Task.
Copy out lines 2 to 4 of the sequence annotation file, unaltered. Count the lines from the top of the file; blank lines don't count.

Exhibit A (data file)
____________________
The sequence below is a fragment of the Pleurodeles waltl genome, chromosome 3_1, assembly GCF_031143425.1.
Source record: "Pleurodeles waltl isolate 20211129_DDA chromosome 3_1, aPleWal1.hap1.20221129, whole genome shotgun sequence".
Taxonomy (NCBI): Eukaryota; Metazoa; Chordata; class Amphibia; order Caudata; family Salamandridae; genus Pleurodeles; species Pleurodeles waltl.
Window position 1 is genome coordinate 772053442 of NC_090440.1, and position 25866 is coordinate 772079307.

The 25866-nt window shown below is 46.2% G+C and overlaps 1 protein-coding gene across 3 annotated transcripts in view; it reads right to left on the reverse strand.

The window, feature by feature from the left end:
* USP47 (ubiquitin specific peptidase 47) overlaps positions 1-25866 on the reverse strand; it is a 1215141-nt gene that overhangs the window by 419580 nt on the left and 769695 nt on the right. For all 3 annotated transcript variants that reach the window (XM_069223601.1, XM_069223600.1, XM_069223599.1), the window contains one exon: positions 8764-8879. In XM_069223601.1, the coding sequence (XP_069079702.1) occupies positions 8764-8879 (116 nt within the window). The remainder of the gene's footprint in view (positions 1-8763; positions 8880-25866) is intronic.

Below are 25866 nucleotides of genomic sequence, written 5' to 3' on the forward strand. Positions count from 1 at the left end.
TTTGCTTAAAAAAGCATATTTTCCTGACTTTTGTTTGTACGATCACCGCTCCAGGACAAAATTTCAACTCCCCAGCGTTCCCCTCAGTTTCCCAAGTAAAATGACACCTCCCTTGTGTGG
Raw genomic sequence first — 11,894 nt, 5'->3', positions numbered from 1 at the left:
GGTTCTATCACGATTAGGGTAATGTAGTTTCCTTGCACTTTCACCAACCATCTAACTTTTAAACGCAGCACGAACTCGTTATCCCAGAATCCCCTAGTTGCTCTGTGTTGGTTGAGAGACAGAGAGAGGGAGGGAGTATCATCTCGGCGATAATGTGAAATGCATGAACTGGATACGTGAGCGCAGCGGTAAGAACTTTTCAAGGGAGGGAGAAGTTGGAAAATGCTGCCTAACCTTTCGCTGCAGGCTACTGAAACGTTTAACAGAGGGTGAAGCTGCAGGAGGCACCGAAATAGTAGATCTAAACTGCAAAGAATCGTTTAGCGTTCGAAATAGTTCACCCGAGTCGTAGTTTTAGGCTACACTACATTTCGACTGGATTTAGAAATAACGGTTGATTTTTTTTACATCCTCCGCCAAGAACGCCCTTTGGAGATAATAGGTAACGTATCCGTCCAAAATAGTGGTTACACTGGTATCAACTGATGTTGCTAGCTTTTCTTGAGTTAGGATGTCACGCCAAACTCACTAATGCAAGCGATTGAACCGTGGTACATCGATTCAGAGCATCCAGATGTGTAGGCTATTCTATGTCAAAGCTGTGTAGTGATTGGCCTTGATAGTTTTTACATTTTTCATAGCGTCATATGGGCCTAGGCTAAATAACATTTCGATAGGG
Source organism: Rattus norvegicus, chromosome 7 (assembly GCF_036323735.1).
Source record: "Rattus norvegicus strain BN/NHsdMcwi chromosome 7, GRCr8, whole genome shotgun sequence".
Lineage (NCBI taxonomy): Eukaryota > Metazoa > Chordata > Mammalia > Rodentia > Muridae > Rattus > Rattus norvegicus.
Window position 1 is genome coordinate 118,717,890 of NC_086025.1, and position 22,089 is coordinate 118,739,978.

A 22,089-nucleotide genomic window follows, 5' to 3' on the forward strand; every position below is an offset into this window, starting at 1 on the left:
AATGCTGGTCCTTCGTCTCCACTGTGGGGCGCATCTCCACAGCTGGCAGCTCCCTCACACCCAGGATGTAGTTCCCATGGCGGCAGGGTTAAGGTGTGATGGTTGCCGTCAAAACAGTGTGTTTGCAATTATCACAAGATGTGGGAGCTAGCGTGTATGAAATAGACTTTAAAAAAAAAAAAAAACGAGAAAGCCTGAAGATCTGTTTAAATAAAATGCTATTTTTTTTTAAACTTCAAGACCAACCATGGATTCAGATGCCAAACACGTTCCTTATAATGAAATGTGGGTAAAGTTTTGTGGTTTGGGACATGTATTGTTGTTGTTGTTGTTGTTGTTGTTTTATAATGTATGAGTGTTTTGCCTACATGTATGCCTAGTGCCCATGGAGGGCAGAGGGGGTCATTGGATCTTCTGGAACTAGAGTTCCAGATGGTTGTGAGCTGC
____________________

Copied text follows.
Source record: "Pleurodeles waltl isolate 20211129_DDA chromosome 3_1, aPleWal1.hap1.20221129, whole genome shotgun sequence".
Taxonomy (NCBI): Eukaryota; Metazoa; Chordata; class Amphibia; order Caudata; family Salamandridae; genus Pleurodeles; species Pleurodeles waltl.
Window position 1 is genome coordinate 772053442 of NC_090440.1, and position 25866 is coordinate 772079307.